To combat the Chinese influence, researchers point out that mining should be redecentralized. Fortunately this is already happening as more mining centers are being established in other countries. Nonetheless at this moment China could still be a real threat for Bitcoin, if the Chinese government had the will to take action against it.
Though Bitcoin remains solid and dependable, the same cannot be said of the authoritarian state of China.
Blockchains Can Support Equity Trade
A new study by a financial services firm Depository Trust & Clearing Corporation has revealed that distributed ledger technologies – that is: mainly blockchain – is scalable enough that it is able to support the daily trade volumes of the entire U.S. equity markets. DTCC’s study was conducted in cooperation with information technology company Accenture and the blockchain software firm R3.
According to the study, the equity market’s volume peaks at 115 million daily trades, or 6 300 trades per second for five hours straight. By using commercial blockchain platforms DA Platform and Corda Platform, DTCC managed to handle the same amount of transactions as the equity markets.
The scalability has long been seen as a weak point of blockchain. Blockchain is extremely secure, but the security usually comes with the price of slowing down the transactions. The study seems to suggest that the problem – however – is just technological and thus it can be solved with technological upgrades.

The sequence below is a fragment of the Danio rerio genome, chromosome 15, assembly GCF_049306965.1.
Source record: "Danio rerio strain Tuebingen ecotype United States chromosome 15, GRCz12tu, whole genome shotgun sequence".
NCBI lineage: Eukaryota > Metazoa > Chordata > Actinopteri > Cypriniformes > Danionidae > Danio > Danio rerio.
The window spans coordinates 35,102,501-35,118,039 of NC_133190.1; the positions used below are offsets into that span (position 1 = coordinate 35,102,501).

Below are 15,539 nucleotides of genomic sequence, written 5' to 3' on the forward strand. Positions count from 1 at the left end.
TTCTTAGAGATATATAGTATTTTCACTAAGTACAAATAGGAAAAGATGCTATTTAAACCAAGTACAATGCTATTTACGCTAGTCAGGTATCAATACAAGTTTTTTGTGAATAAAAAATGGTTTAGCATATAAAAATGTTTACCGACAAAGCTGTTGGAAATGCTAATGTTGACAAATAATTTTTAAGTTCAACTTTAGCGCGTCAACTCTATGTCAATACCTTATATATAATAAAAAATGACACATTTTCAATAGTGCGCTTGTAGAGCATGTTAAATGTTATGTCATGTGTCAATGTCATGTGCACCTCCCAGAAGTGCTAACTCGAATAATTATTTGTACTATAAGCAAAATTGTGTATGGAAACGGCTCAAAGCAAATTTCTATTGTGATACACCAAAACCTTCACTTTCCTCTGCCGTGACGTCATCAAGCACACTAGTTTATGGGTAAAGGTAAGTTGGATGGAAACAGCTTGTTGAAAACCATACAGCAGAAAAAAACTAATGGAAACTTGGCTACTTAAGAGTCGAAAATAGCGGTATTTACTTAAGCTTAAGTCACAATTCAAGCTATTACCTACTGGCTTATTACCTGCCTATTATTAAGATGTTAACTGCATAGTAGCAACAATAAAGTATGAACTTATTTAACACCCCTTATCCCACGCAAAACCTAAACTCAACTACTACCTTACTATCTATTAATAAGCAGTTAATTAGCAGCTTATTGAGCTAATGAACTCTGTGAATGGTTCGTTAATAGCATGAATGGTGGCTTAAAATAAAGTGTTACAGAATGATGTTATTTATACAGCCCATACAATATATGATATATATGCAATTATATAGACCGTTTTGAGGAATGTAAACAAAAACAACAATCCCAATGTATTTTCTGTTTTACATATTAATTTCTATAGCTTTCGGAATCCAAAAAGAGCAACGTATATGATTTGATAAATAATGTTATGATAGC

Blockchains are powerful enough that with a little bit of technological development they can support the entirety of U.S. equity markets.
Man Murdered in Oslo After BTC Trade
A Norwegian man has been murdered in his apartment in Oslo after the man made a significant bitcoin trade. The victim brought a large sum of fiat currency in his home after making the bitcoin trade, and he was later found dead.
“We are aware of a tip relating to bitcoin, but we do not wish to elaborate on it at this stage of the investigation,” Grete Lien Metlid, head of the intelligence and investigations unit at the Oslo Police Department, told Norway’s national TV2.